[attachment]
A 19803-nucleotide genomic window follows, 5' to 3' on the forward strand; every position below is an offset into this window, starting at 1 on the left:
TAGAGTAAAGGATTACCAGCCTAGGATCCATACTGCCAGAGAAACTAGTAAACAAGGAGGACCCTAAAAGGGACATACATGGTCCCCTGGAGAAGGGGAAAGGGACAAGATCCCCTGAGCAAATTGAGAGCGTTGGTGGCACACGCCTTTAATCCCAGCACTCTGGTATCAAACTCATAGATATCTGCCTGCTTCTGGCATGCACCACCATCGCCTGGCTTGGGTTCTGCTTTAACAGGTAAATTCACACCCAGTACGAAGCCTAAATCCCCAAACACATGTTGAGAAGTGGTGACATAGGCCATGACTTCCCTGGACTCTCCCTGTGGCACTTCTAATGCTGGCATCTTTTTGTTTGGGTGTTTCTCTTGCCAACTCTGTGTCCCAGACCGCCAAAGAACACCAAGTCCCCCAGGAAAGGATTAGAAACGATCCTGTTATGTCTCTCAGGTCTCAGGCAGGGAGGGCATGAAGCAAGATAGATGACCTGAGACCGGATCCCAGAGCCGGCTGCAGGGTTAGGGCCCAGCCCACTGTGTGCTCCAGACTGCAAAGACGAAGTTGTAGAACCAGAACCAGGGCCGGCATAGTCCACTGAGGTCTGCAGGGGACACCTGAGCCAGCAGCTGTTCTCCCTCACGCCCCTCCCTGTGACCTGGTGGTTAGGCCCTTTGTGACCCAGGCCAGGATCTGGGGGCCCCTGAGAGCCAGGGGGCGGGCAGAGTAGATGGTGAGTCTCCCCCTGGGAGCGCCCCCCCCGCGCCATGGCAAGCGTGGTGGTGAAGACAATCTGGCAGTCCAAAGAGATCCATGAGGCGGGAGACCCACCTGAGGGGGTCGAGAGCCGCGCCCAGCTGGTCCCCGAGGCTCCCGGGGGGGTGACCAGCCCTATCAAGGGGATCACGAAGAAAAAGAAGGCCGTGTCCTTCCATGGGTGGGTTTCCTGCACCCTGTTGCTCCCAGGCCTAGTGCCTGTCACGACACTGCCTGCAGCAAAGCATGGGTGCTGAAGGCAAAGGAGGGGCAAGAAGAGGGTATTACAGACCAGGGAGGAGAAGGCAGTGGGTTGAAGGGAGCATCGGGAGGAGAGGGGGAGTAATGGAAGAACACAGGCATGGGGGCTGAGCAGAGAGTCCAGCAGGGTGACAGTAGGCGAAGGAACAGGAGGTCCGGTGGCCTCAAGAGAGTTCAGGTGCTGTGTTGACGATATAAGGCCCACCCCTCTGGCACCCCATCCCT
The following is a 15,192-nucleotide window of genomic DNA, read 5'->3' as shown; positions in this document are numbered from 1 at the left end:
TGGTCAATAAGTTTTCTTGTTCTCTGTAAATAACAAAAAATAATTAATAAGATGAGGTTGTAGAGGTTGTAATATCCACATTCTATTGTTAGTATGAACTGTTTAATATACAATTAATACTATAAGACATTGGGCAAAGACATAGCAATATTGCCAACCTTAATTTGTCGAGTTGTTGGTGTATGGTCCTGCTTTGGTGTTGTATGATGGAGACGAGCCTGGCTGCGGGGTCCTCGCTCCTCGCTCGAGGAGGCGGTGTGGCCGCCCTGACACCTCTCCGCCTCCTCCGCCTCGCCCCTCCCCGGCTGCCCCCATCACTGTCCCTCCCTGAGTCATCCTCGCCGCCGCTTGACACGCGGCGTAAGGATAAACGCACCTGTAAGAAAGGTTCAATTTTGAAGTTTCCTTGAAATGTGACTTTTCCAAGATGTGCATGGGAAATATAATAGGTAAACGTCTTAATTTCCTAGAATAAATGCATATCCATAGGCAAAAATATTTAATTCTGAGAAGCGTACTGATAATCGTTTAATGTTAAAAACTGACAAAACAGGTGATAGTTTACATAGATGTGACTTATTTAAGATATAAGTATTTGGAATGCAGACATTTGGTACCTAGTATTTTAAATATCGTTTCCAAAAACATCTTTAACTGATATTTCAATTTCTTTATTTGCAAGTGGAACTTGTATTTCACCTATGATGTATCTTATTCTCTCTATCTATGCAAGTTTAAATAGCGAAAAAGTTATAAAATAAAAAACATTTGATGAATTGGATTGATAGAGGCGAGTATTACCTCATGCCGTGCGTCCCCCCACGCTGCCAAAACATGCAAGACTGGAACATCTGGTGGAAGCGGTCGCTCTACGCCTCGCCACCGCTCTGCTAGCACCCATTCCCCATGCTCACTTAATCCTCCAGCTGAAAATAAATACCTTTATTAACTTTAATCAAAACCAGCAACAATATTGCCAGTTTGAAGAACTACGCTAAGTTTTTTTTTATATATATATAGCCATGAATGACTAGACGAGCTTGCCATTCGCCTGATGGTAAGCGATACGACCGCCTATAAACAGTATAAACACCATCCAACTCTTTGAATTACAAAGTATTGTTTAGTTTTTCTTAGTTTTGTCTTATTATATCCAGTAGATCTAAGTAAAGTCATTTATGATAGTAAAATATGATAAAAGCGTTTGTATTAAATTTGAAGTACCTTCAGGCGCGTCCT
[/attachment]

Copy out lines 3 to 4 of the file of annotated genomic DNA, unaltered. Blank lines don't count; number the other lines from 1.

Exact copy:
The following is a 15,192-nucleotide window of genomic DNA, read 5'->3' as shown; positions in this document are numbered from 1 at the left end:
TGGTCAATAAGTTTTCTTGTTCTCTGTAAATAACAAAAAATAATTAATAAGATGAGGTTGTAGAGGTTGTAATATCCACATTCTATTGTTAGTATGAACTGTTTAATATACAATTAATACTATAAGACATTGGGCAAAGACATAGCAATATTGCCAACCTTAATTTGTCGAGTTGTTGGTGTATGGTCCTGCTTTGGTGTTGTATGATGGAGACGAGCCTGGCTGCGGGGTCCTCGCTCCTCGCTCGAGGAGGCGGTGTGGCCGCCCTGACACCTCTCCGCCTCCTCCGCCTCGCCCCTCCCCGGCTGCCCCCATCACTGTCCCTCCCTGAGTCATCCTCGCCGCCGCTTGACACGCGGCGTAAGGATAAACGCACCTGTAAGAAAGGTTCAATTTTGAAGTTTCCTTGAAATGTGACTTTTCCAAGATGTGCATGGGAAATATAATAGGTAAACGTCTTAATTTCCTAGAATAAATGCATATCCATAGGCAAAAATATTTAATTCTGAGAAGCGTACTGATAATCGTTTAATGTTAAAAACTGACAAAACAGGTGATAGTTTACATAGATGTGACTTATTTAAGATATAAGTATTTGGAATGCAGACATTTGGTACCTAGTATTTTAAATATCGTTTCCAAAAACATCTTTAACTGATATTTCAATTTCTTTATTTGCAAGTGGAACTTGTATTTCACCTATGATGTATCTTATTCTCTCTATCTATGCAAGTTTAAATAGCGAAAAAGTTATAAAATAAAAAACATTTGATGAATTGGATTGATAGAGGCGAGTATTACCTCATGCCGTGCGTCCCCCCACGCTGCCAAAACATGCAAGACTGGAACATCTGGTGGAAGCGGTCGCTCTACGCCTCGCCACCGCTCTGCTAGCACCCATTCCCCATGCTCACTTAATCCTCCAGCTGAAAATAAATACCTTTATTAACTTTAATCAAAACCAGCAACAATATTGCCAGTTTGAAGAACTACGCTAAGTTTTTTTTTATATATATATAGCCATGAATGACTAGACGAGCTTGCCATTCGCCTGATGGTAAGCGATACGACCGCCTATAAACAGTATAAACACCATCCAACTCTTTGAATTACAAAGTATTGTTTAGTTTTTCTTAGTTTTGTCTTATTATATCCAGTAGATCTAAGTAAAGTCATTTATGATAGTAAAATATGATAAAAGCGTTTGTATTAAATTTGAAGTACCTTCAGGCGCGTCCT